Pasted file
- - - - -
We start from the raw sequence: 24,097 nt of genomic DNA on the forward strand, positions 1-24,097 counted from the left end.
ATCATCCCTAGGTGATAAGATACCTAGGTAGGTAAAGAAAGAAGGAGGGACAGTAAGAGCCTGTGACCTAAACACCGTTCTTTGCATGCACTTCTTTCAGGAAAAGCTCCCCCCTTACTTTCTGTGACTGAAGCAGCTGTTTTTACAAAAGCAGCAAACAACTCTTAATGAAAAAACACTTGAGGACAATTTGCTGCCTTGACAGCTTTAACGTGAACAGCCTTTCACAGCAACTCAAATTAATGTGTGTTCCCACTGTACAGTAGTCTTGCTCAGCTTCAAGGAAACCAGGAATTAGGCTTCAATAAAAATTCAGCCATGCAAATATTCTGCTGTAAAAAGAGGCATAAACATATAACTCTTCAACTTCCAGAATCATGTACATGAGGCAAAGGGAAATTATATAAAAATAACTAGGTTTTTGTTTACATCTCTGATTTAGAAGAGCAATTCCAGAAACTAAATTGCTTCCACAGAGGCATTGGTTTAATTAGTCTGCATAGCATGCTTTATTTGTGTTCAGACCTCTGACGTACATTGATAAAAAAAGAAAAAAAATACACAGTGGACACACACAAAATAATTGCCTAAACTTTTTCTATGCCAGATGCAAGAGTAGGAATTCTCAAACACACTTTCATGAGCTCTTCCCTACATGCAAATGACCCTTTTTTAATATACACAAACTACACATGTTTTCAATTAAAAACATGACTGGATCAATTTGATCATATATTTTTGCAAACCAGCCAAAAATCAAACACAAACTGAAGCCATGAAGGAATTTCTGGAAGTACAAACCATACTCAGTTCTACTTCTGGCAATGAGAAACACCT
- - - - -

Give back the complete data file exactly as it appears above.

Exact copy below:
We start from the raw sequence: 24,097 nt of genomic DNA on the forward strand, positions 1-24,097 counted from the left end.
ATCATCCCTAGGTGATAAGATACCTAGGTAGGTAAAGAAAGAAGGAGGGACAGTAAGAGCCTGTGACCTAAACACCGTTCTTTGCATGCACTTCTTTCAGGAAAAGCTCCCCCCTTACTTTCTGTGACTGAAGCAGCTGTTTTTACAAAAGCAGCAAACAACTCTTAATGAAAAAACACTTGAGGACAATTTGCTGCCTTGACAGCTTTAACGTGAACAGCCTTTCACAGCAACTCAAATTAATGTGTGTTCCCACTGTACAGTAGTCTTGCTCAGCTTCAAGGAAACCAGGAATTAGGCTTCAATAAAAATTCAGCCATGCAAATATTCTGCTGTAAAAAGAGGCATAAACATATAACTCTTCAACTTCCAGAATCATGTACATGAGGCAAAGGGAAATTATATAAAAATAACTAGGTTTTTGTTTACATCTCTGATTTAGAAGAGCAATTCCAGAAACTAAATTGCTTCCACAGAGGCATTGGTTTAATTAGTCTGCATAGCATGCTTTATTTGTGTTCAGACCTCTGACGTACATTGATAAAAAAAGAAAAAAAATACACAGTGGACACACACAAAATAATTGCCTAAACTTTTTCTATGCCAGATGCAAGAGTAGGAATTCTCAAACACACTTTCATGAGCTCTTCCCTACATGCAAATGACCCTTTTTTAATATACACAAACTACACATGTTTTCAATTAAAAACATGACTGGATCAATTTGATCATATATTTTTGCAAACCAGCCAAAAATCAAACACAAACTGAAGCCATGAAGGAATTTCTGGAAGTACAAACCATACTCAGTTCTACTTCTGGCAATGAGAAACACCT